PEOPLE & THINGS: Not legally possible, PM?


It is quite ironic that in the wake of Prime Minister Kamla Persad-Bissessar’s initiative to fundamentally alter the constitution of Trinidad and Tobago by a skilful manipulation of sections of the law that were not entrenched, she would now conclude that the “decriminalisation of homosexuality” was not “legally possible”.  

In the context of Trinbago’s most recent experience, this statement epitomises the extent to which politicians are conveniently inclined to confuse the realm of legally possibility with the baggage of political feasibility. As a political consultant and political scientist, I fully appreciate both concepts and further understand why a politician must determine what is politically prudent from time to time.

Our most basic understanding of the power of Parliament is often taken from the writings of the 18th century Jurist William Blackstone, who made it clear that “parliament can do anything except make a man a woman or a woman a man”. Although the latter part of this reference is now obsolete, the fact remains that in Trinidad the parliament can “decriminalise homosexuality” tomorrow if it wanted by way of simple legislation that is no different from that which imposed a “run-off”.

It is therefore more correct to say that Persad-Bissessar’s government has no desire to “decriminalise homosexuality” while it clearly had a desire to impose the “run-off”. The issue is one of political expediency and not legal possibility and the prime minister needs to be honest regarding her government’s priorities.

With the matter of legal impossibility set aside, the next issue becomes one of understanding the concept of human rights in liberal democracies like Trinbago and Barbados. If properly understood, the definition of “democracy” has more to do with the power of the majority, and it is for this reason that we are referred to as “liberal democracies”. We are liberal because we retain constitutions and moreover subject ourselves to international norms and values which are considered sacrosanct.

If a government that represented the majority of Trinbagonians had a desire to deny a minority racial group of its fundamental rights, it would be prevented from doing so by constitutionally entrenched provisions.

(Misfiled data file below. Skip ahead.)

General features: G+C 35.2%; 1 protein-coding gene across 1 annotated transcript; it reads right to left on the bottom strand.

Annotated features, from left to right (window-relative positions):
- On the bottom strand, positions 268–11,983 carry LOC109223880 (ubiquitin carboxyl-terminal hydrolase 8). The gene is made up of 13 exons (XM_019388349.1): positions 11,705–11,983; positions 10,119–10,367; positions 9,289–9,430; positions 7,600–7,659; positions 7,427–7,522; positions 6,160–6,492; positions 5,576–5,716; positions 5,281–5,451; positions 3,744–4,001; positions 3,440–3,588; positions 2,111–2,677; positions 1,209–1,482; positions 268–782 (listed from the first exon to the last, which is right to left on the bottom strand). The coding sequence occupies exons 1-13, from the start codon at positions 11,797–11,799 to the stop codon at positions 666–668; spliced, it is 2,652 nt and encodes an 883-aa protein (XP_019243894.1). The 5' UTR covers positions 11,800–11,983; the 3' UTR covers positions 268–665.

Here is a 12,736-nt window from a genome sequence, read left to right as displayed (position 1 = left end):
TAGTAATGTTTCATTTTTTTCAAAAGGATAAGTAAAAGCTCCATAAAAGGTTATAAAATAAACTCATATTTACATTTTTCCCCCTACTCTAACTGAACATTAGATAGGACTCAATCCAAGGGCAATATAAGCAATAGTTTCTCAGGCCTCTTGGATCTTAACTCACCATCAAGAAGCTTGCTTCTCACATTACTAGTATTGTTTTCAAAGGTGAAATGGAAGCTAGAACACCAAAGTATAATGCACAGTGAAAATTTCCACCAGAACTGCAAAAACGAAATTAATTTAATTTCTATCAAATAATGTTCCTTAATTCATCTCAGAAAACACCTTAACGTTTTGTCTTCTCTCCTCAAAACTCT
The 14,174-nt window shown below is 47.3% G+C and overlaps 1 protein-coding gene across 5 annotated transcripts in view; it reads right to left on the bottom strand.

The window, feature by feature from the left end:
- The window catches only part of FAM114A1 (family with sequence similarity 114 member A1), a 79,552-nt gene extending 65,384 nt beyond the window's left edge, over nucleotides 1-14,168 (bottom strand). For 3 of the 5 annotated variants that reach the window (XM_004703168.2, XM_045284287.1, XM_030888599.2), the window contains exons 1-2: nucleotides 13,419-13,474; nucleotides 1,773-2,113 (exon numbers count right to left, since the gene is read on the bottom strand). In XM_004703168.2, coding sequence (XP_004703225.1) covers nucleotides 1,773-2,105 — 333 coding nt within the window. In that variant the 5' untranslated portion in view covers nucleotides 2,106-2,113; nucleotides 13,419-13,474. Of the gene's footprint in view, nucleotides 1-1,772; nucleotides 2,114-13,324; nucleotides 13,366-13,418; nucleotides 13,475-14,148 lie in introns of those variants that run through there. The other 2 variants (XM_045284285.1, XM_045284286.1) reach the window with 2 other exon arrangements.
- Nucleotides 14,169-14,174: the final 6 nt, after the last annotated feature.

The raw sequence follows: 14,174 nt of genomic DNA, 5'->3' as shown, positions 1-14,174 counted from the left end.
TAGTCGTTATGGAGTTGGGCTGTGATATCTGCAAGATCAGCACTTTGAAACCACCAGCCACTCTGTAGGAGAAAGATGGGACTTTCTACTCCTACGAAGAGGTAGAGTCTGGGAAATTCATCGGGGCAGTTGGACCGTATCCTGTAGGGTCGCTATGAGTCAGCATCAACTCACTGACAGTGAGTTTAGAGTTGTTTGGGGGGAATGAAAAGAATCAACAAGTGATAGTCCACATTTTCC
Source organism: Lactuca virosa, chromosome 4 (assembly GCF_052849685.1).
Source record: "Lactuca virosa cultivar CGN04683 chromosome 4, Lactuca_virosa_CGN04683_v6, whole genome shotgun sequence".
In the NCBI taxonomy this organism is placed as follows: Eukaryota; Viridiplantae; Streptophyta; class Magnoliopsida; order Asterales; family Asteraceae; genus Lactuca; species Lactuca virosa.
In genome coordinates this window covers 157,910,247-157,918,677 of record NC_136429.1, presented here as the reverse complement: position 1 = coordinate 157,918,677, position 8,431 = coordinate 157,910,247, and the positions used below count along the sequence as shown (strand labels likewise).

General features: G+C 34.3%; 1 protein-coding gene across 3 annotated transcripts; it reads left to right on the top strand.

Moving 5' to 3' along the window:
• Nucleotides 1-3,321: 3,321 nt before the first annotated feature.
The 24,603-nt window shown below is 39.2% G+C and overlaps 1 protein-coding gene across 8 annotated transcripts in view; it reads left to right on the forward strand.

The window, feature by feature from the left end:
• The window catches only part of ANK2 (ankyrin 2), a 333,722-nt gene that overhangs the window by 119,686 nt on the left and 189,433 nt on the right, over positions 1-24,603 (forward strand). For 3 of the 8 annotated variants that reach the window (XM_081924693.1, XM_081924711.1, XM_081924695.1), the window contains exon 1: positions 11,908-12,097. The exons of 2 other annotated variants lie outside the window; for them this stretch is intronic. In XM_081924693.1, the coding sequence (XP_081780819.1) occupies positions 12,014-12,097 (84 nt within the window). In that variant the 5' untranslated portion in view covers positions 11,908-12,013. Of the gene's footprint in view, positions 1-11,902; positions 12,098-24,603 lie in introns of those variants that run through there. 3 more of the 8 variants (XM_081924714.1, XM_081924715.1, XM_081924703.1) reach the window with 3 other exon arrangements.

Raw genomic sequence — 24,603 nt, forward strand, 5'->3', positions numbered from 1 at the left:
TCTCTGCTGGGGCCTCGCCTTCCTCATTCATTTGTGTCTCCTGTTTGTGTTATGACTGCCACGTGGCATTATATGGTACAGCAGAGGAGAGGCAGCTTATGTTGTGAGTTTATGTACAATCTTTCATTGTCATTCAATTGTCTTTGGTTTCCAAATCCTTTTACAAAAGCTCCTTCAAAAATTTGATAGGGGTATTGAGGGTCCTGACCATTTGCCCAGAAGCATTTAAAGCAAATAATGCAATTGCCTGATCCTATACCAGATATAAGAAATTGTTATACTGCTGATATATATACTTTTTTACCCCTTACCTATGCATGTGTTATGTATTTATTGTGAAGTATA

Moreover, if there was an attempt to change these constitutionally entrenched provisions, minority groups could appeal to institutions within the framework of international human rights to which Trinbago subscribes. It matters not that such an initiative might be popular since we all understand that these norms and values override the momentary lapse in judgement of any government that attempted to suspect what we understand to be “fundamental rights”.

The inclusion of persons demanding special protection is naturally a matter of political judgement; however, the case with homosexuality is quite different. In this instance, Trinbago retains specific laws which criminalise some “homosexual acts” and moreover seek to preclude “homosexual men and women who are not citizens [from entering] Trinidad and Tobago” (Section 8, Trinidad and Tobago Immigration Act). It is interesting that neither of these laws is enforced, but the government has not made their removal a priority.

Notwithstanding the fact that no enforcement has been attempted, human rights activists quite rightly have argued that the existence such laws within a legal framework which claims to abhor discrimination is highly offensive, and one would think that a woman of East Indian descent should appreciate the extent to which this causes offence.

In the case of both Trinidad and Tobago and Barbados, there can be no question that we abhor discrimination on the basis of sexual orientation as evidenced in CADRES polls conducted during 2013 in both places. In the case of Trinidad and Tobago, 85 per cent of people opposed discrimination on the basis of sexual orientation, while in Barbados 82 per cent expressed similar sentiments. One wonders about the origin of this belief that Trinidad and Tobago is so very divided on this issue.

If it were to be established that women or East Indians were discriminated against in the laws of Trinidad and Tobago, the population would perhaps be horrified at the suggestion that a government did not have the requisite legal authority to rectify this matter and the case with these anti-homosexual laws is no different, especially as it is clear that public opinion opposes discrimination so vehemently.

It is interesting that in the prime minister’s comments she sought cover under the cassock of the Catholic Church, especially as she is herself a practising Hindu. It is therefore not surprising that the Archbishop of Port of Spain protested his church being identified as one of the main objectors to gay rights in Trinidad and Tobago.

Other distinguished citizens and groups have distanced themselves from the Prime Minister’s remarks and she interestingly enough now finds herself isolated on this issue simply because she confused political expediency with legal possibility.

• Peter W. Wickham is a political consultant and a director of Caribbean Development Research Services (CADRES).


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